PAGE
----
Bye-bye black magic
Noting the great pressure to meet quality standards in a variety end-markets, CT editor-in-chief Jeff Sloan sees the composites community making a transition away from the old black magic to scientific process management.
I came to composites by way of the injection molding industry. Until about 15 years ago, there was a certain amount of “black magic” associated with that process. Certainly, the science of injection molding and polymer melt behavior had been well researched and reported, but the fact that much of the process occurs in a closed mold (out of sight) always imbued it with some uncertainty. On top of this, older injection molding machines were susceptible to hydraulic, mechanical and electrical degradation that could cause a mold to produce an in-spec part in one cycle, followed by an out-of-spec part the next. Because of this, some parts and machines required a fair amount of human supervision to keep process variables in check. Back in the mid-1990s, I visited a shop that was running several 1970s-vintage molding machines. According to the plant manager, these machines could “only be run by Ray on third shift because he is the only one who ‘knows’ these machines.” (I think I suggested that Ray’s health be closely monitored if so much was riding on his knowledge).
Around this same time, however, “scientific molding” started taking hold in injection molding. Engineers began to apply some basic fluid-dynamics knowledge to the process and, with the help of in-mold pressure transducers and other technologies, very quickly learned much about how melted thermoplastic resin behaves under high pressure in a closed cavity. The industry also began to understand how to keep certain machine/process parameters in spec. Within a few years the industry, on the whole, was producing higher quality parts at high speed.
The composites industry, it seems to me, is on the verge of a similar transition away from black magic to science-based consistency and repeatability. This transition is fueled, for the most part, by the dramatically expanding use of composites in a variety of high-profile but very demanding applications, ranging from commercial aircraft fuselages to wind blades. The pressure is on the composites community to conform to quality, performance, consistency and accountability standards that will require a more robust grasp of the manufacturing process. Andre Cocquyt touches on this in this issue's “Composites: Past, Present & Future” (see "The state of education ...." under Editor's Picks," at right), and links our need for production standards to our need for industry-wide education standards. And our story this issue on the use of core materials in wind blades ("Core for composites: Winds of change," under "Editor's Picks") highlights the wind industry’s demand not only for light weight, but also high-quality constructions that maximize the life, and minimize the maintenance, of composite blades.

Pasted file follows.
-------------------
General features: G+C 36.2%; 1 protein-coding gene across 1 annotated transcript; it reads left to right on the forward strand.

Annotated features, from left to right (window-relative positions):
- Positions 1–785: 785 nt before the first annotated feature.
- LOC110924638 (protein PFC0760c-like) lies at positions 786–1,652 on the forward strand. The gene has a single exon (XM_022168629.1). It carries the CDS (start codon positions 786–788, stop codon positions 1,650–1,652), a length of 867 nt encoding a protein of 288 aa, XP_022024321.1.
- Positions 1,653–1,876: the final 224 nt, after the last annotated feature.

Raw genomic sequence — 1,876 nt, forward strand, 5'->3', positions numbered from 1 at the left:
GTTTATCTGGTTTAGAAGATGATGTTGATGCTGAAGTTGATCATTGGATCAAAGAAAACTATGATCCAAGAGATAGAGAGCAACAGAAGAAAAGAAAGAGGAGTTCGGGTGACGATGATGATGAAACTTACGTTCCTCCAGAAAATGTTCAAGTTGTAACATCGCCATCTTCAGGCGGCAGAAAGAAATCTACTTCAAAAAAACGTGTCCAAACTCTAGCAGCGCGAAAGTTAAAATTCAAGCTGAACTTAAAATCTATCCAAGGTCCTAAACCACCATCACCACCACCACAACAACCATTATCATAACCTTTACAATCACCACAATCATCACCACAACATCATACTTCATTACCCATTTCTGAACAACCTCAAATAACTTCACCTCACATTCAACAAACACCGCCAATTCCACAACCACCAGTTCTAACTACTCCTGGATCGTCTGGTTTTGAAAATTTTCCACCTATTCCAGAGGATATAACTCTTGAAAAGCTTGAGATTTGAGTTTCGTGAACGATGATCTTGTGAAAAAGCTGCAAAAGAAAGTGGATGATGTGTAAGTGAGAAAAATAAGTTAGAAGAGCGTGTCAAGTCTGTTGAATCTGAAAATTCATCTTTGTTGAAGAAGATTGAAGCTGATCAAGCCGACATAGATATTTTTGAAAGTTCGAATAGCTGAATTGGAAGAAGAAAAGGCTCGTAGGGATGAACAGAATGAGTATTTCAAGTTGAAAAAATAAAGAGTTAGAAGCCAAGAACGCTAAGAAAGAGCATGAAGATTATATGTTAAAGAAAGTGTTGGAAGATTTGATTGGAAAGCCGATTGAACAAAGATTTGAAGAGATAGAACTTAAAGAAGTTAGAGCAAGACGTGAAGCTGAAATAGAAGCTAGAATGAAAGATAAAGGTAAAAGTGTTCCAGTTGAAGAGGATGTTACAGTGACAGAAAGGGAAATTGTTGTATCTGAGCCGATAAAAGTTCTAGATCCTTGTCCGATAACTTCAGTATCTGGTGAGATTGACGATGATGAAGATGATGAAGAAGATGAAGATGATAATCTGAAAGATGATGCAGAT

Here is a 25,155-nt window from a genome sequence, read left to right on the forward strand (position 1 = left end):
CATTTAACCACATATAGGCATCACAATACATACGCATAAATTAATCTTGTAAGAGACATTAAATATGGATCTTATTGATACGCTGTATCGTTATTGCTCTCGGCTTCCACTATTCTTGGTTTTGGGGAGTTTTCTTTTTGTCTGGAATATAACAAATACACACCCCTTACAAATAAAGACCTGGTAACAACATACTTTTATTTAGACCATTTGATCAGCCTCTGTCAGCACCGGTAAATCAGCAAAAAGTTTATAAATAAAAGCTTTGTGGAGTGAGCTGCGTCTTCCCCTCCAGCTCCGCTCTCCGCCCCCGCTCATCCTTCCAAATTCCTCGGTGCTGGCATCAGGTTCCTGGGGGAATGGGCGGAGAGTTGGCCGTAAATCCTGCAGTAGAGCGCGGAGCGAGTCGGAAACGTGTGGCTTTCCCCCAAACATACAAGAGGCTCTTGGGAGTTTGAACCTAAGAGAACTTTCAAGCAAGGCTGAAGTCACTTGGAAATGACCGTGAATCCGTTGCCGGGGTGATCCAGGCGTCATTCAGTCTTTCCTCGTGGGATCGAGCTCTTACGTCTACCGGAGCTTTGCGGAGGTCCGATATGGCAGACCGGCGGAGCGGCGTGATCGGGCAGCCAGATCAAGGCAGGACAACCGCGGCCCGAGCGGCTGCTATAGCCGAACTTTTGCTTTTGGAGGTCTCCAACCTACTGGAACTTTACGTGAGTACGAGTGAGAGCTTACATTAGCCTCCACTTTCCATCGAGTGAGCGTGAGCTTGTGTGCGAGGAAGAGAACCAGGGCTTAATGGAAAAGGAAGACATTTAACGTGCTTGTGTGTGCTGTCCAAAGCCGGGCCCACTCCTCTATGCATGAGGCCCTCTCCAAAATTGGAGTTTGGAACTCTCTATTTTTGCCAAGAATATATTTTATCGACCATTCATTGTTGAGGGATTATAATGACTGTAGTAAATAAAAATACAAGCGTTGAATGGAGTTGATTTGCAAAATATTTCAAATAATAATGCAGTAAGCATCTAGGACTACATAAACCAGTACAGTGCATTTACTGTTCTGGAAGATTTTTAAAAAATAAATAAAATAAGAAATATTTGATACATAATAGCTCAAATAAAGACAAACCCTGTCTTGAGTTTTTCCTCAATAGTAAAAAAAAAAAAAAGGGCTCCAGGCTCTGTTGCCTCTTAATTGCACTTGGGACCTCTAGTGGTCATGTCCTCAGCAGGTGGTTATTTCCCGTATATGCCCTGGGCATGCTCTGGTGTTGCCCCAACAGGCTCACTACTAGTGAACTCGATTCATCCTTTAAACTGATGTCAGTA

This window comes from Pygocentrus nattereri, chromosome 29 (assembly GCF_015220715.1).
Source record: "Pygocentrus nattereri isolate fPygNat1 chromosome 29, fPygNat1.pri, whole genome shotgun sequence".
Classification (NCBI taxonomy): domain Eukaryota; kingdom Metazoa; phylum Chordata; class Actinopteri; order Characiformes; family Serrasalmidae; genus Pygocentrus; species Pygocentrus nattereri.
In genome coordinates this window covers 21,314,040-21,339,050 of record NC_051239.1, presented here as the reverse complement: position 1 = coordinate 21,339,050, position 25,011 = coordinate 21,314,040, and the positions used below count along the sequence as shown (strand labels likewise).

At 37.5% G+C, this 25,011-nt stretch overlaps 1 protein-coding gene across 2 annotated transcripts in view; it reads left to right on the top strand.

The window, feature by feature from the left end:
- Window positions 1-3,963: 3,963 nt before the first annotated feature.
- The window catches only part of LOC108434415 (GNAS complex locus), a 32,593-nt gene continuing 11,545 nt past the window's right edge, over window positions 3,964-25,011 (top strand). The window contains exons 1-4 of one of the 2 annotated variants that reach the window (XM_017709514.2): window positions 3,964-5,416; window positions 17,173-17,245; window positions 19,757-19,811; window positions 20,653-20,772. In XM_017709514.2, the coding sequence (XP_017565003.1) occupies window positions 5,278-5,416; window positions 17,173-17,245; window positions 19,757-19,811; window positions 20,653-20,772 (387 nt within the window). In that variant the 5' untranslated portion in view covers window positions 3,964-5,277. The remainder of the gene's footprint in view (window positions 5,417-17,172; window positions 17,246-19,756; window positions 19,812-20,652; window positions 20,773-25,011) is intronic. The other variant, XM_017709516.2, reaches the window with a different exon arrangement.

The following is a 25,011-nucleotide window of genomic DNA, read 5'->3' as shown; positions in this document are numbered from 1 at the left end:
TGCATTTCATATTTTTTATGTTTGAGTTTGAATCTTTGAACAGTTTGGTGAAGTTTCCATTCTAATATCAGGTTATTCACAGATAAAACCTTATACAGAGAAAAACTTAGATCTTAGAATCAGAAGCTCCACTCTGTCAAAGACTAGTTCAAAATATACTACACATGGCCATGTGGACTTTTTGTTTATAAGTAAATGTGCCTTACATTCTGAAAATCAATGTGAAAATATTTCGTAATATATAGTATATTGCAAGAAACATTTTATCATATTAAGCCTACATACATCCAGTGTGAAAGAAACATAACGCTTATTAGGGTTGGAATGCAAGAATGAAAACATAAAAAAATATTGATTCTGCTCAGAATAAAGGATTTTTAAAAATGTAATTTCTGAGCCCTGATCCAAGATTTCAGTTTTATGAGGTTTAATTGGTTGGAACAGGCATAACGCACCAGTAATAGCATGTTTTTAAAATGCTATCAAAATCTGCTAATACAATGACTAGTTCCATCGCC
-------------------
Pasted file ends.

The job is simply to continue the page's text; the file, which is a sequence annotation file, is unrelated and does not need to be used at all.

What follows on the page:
The challenge this transition presents is substantial, however. Fabrication of composite structures is more complicated than the injection molding process. Composites present a bewildering number of variables in its vast range of resin systems, fibers and fiber forms, tooling materials and mold configurations, and manufacturing/curing/finishing processes. Understanding and controlling each variable within a certain sigma is a daunting task. It’s a challenge, however, that must be met if the composites community wants to continue to grow and offer meaningful solutions to the technical difficulties that manufacturers face today. We’re up to the task, I’m sure: This is a dynamic and creative problem-solving community. The next several years should be very interesting for all of us.
There are numerous methods for fabricating composite components. Selection of a method for a particular part, therefore, will depend on the materials, the part design and end-use or application. Here's a guide to selection.
Low-density SMCs lead the way as fiber-reinforced polymers make headway in auto components that must please the eye.
Long glass fiber-reinforced polyamide makes this modular propeller tough enough for a challenging application, eliminating costly prop repair.